Single Time Point Method for the Detection of Blood Analytes

Technology #17472

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Inventors
Professor Jaqueline Soares
Department of Chemistry, MIT
Professor Yukihiro Ozaki
Kwansei Gakuin University
Ramachandra Dasari
Department of Chemistry, MIT
External Link (web.mit.edu)
Nicolas Spegazzini
Department of Chemistry, MIT
Ishan Barman
Department of Chemistry, MIT
Narahara Dingari
Department of Chemistry, MIT
Rishikesh Pandey
Department of Chemistry, MIT
Managed By
Ben Rockney
MIT Technology Licensing Officer
Patent Protection

Systems and Methods for Sampling Calibration of Non-Invasive Analyte Measurements

US Patent Pending

Systems and Methods for Sampling Calibration of Non-Invasive Analyte Measurements

PCT Patent Application Filed

Applications

This invention is an approach which combines the kinetic hard modeling with spectroscopic tracking of bioanalytes to create a calibration model which can detect the concentration of blood analytes. 

Problem Addressed

Blood constituent (analyte) monitoring forms a substantial component of medical diagnostics, ranging from critical-care to point-of-care testing. The concentration levels of these analytes are tightly controlled, and thus any deviation from the well-established ranges can be immediately correlated with an abnormality in body function. Formulation of non-invasive, continuous measurement strategies for such analytes, particularly glucose in diabetic patients-is highly desirable due to the significant challenges and inconvenience associated with multiple blood withdrawals per day. Furthermore, a non-invasive blood analyte detecting device would significantly aid neonatal and ICU monitoring as well as screening for pre-diabetes and gestational diabetes. Currently, the latter pathological conditions are diagnosed via functional loading tests, where the insulin action is monitored by discrete finger-prick measurements over the duration of a few hours following an initial glucose stimulus.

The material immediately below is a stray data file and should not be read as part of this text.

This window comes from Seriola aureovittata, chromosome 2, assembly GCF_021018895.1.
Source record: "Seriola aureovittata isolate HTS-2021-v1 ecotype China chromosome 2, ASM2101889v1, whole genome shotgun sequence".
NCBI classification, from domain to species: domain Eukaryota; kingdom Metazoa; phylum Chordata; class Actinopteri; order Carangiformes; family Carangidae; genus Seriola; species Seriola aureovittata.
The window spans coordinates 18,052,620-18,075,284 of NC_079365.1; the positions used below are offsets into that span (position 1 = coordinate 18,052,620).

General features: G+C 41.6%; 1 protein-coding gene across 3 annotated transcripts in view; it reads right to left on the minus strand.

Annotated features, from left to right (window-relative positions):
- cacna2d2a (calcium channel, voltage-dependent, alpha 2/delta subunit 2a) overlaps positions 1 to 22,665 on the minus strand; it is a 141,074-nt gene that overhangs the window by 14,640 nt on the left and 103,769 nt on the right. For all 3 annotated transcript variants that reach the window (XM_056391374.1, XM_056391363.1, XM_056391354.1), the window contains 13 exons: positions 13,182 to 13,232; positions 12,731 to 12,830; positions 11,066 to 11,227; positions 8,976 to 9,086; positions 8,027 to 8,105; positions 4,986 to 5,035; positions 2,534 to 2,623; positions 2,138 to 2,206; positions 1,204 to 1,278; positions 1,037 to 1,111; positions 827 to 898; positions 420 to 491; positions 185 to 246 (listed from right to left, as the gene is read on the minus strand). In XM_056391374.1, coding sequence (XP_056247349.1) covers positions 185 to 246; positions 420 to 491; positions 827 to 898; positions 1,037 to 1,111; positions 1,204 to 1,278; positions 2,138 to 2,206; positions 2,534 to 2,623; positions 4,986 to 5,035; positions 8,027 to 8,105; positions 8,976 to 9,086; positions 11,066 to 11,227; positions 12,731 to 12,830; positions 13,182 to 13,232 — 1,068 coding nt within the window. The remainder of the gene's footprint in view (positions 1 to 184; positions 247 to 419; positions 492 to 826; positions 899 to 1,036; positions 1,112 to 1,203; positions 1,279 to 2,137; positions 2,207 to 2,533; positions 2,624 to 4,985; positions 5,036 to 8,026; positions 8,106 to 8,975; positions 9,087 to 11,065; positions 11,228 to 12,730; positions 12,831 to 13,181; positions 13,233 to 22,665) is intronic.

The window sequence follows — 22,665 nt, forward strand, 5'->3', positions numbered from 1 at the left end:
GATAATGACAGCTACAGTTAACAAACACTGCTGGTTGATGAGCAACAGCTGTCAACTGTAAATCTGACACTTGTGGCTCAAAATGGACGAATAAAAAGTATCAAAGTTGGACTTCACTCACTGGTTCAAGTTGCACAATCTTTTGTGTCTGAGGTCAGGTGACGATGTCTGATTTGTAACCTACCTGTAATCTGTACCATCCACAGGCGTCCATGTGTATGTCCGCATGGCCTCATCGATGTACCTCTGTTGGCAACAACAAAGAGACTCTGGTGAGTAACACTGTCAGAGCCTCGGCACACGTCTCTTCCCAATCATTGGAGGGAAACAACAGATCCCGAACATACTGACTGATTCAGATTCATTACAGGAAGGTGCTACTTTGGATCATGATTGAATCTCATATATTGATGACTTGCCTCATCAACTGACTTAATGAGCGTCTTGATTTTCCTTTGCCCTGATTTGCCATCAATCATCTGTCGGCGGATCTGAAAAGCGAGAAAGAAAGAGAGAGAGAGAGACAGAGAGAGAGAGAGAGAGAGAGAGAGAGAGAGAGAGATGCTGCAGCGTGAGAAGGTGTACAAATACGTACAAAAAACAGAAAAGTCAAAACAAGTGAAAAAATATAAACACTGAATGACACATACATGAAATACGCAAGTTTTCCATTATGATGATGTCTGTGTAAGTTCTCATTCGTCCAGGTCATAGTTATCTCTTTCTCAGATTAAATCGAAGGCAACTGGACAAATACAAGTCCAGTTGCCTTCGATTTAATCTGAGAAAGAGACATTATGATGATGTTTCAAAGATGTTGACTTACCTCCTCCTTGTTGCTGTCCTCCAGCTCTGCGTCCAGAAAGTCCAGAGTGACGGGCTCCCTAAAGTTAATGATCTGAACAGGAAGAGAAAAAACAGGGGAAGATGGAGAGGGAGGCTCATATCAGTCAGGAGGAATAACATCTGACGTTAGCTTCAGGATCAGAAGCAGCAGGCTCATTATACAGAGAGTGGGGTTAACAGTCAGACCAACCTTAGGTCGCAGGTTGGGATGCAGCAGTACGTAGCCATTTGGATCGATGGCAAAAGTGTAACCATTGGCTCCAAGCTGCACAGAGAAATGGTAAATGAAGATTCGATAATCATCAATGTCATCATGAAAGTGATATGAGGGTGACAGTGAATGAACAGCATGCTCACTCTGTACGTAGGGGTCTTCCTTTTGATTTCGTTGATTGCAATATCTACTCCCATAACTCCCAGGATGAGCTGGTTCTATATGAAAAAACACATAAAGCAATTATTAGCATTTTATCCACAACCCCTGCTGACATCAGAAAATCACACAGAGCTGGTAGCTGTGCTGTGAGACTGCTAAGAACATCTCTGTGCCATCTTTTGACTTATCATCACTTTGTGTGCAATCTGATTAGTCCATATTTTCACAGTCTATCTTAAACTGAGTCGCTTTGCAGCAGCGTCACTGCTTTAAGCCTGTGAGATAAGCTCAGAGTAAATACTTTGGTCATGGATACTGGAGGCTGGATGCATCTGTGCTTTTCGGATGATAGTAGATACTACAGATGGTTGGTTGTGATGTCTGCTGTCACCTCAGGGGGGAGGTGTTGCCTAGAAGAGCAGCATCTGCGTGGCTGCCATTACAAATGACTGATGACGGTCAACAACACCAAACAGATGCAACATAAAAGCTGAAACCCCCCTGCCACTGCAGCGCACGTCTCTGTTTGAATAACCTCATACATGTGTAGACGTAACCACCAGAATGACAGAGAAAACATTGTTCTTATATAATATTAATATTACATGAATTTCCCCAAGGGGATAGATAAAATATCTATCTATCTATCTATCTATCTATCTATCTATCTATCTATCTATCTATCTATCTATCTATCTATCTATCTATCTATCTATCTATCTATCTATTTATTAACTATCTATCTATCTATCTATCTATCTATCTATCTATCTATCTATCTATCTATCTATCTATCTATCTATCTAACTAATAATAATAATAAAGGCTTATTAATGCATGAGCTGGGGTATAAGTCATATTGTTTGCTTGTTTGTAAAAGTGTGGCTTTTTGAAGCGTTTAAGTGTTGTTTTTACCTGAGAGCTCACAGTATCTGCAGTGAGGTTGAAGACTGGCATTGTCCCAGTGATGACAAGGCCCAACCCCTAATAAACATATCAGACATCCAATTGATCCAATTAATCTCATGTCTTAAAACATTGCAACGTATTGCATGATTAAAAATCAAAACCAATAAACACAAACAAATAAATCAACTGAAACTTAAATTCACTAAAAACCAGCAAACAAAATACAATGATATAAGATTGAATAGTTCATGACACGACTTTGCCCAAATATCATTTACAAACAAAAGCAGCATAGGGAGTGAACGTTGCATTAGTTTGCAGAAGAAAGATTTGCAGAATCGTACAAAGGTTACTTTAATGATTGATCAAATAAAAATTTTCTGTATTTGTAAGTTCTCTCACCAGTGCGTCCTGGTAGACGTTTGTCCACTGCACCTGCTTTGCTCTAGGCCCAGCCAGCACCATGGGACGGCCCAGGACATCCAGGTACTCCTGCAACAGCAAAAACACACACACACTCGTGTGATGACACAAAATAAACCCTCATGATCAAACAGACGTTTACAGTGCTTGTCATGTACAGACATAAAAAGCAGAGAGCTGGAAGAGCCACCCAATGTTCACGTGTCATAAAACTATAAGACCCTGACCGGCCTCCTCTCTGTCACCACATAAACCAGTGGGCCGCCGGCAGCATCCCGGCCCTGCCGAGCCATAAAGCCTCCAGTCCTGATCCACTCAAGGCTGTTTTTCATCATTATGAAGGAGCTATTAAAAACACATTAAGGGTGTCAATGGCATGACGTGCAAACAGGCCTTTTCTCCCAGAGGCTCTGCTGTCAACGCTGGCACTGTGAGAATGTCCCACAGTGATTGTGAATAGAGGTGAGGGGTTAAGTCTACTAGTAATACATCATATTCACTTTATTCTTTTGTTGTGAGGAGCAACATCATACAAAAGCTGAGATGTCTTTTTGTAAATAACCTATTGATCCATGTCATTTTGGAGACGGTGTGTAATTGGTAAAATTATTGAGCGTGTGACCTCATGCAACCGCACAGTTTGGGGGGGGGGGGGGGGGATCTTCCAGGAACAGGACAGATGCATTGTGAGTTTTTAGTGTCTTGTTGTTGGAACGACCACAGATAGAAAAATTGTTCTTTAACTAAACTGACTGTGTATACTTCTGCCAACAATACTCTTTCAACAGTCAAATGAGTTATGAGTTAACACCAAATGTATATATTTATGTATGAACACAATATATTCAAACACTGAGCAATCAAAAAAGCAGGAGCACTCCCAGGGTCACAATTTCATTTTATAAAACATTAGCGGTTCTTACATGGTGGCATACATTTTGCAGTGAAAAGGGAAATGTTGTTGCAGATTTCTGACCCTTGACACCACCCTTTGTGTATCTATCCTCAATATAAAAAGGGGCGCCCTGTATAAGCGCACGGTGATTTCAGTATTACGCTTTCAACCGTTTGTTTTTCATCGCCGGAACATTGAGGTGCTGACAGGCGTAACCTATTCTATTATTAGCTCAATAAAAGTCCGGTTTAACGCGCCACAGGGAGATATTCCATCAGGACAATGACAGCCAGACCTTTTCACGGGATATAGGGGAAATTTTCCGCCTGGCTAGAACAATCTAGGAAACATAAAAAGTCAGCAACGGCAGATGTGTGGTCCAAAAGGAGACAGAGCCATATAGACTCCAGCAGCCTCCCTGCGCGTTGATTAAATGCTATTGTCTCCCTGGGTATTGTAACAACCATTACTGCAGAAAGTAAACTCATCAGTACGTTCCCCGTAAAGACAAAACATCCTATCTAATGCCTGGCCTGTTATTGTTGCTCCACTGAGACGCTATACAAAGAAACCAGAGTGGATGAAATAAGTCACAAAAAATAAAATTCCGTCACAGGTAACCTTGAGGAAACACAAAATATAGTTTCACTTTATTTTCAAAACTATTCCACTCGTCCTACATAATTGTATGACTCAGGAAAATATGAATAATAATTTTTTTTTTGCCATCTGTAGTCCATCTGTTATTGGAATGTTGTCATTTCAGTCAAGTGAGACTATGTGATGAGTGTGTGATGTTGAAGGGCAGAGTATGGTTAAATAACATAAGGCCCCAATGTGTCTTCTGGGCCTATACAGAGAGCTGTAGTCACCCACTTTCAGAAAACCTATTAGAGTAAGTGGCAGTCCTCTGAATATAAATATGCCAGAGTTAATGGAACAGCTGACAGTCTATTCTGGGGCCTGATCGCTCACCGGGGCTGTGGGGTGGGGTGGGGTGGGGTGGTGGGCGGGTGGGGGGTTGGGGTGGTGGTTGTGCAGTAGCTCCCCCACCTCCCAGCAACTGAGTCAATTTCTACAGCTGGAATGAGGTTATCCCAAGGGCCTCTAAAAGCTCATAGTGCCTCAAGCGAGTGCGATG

Technology

To address the unmet clinical need for a non-invasive measurement of blood analytes, the Inventors have developed an approach which uses a spectroscopic measurement device to acquire spectral data, and a computing device to process the data.  To measure the concentration of blood analytes, a biological calibration sample is obtained from the patient. Spectral data of an analyte in a biological sample is obtained by the use of a probe. Calibrated spectral data is then generated by using measured data from the biological calibration sample. The computing device determines a kinetic model parameter shift that reduces a residual between a concentration profile computed from the kinetic model parameters and a concentration profile obtained from the calibrated spectral data to provide final kinetic model parameters. The computing device then transforms a concentration value obtained from the second spectral data measured after a time interval using the final kinetic model parameters to generate a calibrated concentration value of the analyte. This analytical formulation proposed by the Inventors enables spectroscopy-based prediction of analyte information without necessitating reference concentration information for the development of the calibration model. The framework is called improved concentration independent calibration (ICONIC). This approach can be applied to non-invasive glucose monitoring or monitoring of chemical reaction dynamics. 

Advantages

  • Predicts concentration levels of an analyte based on components of the spectral data 
  • Requires minimum information compared with current techniques to develop a calibration model